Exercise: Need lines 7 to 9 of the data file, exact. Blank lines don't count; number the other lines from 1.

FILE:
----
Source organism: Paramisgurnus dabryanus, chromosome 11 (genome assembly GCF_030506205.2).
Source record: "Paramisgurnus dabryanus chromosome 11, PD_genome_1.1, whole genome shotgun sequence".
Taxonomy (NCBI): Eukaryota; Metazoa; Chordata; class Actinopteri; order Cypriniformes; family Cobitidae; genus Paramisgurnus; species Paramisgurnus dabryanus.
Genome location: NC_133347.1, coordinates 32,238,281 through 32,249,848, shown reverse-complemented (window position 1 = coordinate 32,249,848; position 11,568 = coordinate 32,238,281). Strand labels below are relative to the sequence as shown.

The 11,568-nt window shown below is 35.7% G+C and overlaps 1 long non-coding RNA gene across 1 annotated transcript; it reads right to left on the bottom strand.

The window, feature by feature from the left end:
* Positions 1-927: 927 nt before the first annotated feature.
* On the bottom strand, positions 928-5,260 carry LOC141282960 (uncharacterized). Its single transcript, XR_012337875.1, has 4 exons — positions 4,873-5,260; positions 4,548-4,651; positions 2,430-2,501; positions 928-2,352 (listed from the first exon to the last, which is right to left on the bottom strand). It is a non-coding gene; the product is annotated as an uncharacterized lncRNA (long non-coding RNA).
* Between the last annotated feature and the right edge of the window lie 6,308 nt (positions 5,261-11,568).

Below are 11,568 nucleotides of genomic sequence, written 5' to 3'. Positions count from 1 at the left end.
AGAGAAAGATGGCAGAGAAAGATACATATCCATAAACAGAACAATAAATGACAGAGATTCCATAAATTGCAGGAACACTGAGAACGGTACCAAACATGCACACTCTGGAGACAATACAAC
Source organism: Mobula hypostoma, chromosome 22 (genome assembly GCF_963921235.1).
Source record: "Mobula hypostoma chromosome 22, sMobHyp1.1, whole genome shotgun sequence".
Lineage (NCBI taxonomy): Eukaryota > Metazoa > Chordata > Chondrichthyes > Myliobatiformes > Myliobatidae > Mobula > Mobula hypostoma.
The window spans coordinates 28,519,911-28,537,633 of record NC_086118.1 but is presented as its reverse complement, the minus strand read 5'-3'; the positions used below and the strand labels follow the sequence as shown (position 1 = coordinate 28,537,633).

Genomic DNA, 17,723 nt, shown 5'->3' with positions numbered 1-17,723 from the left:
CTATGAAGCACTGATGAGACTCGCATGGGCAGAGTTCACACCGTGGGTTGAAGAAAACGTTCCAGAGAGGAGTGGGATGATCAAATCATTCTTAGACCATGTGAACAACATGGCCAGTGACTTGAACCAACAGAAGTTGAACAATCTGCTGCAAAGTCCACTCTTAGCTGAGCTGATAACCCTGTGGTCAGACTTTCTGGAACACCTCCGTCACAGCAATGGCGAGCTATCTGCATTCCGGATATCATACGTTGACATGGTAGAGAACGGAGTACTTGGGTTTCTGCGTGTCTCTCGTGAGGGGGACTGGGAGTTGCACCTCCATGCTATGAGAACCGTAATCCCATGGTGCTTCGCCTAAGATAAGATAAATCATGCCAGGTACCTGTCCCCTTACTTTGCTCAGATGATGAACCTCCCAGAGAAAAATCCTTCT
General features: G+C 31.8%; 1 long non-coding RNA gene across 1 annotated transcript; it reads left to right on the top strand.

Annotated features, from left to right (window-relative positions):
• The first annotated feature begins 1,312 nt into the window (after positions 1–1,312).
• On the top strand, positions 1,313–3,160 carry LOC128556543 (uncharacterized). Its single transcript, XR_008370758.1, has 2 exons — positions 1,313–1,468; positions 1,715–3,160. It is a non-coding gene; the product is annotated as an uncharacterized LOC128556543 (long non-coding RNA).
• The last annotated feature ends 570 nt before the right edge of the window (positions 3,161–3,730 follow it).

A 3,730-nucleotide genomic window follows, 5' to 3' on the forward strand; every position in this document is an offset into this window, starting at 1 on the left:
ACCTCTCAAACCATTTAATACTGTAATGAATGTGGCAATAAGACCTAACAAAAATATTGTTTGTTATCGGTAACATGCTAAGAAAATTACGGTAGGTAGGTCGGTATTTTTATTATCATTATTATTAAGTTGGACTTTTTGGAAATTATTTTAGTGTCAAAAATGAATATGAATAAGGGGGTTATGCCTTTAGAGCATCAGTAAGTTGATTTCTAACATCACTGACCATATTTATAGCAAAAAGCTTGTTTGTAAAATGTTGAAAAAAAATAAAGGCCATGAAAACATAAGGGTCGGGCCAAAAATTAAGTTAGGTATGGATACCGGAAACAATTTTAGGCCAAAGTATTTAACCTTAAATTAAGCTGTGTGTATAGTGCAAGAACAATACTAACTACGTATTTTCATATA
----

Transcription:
* Positions 1-927: 927 nt before the first annotated feature.
* On the bottom strand, positions 928-5,260 carry LOC141282960 (uncharacterized). Its single transcript, XR_012337875.1, has 4 exons — positions 4,873-5,260; positions 4,548-4,651; positions 2,430-2,501; positions 928-2,352 (listed from the first exon to the last, which is right to left on the bottom strand). It is a non-coding gene; the product is annotated as an uncharacterized lncRNA (long non-coding RNA).
* Between the last annotated feature and the right edge of the window lie 6,308 nt (positions 5,261-11,568).